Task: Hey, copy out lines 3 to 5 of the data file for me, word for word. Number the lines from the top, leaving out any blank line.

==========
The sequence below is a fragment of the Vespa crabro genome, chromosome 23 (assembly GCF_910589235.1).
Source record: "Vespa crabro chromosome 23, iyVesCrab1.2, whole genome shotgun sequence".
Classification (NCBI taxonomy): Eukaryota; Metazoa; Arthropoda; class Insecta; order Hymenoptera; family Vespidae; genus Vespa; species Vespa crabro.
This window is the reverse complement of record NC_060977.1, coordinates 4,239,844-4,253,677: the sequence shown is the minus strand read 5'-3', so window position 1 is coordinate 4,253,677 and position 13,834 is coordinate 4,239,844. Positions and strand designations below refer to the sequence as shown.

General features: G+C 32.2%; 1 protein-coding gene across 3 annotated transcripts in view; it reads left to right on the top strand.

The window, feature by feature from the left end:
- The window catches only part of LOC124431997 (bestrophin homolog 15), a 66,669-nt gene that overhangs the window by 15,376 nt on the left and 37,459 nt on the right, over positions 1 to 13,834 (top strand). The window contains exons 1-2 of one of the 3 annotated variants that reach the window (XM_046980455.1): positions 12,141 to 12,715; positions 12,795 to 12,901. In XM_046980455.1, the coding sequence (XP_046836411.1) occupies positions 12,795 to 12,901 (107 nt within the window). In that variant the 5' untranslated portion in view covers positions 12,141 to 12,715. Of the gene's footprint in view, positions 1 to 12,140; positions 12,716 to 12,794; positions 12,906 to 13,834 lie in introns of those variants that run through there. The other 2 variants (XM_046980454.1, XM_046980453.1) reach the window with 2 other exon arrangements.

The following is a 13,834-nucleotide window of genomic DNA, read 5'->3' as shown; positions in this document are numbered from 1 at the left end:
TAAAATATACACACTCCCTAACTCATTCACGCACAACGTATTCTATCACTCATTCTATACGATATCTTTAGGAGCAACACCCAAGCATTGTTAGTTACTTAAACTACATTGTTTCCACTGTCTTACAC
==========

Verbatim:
Classification (NCBI taxonomy): Eukaryota; Metazoa; Arthropoda; class Insecta; order Hymenoptera; family Vespidae; genus Vespa; species Vespa crabro.
This window is the reverse complement of record NC_060977.1, coordinates 4,239,844-4,253,677: the sequence shown is the minus strand read 5'-3', so window position 1 is coordinate 4,253,677 and position 13,834 is coordinate 4,239,844. Positions and strand designations below refer to the sequence as shown.

General features: G+C 32.2%; 1 protein-coding gene across 3 annotated transcripts in view; it reads left to right on the top strand.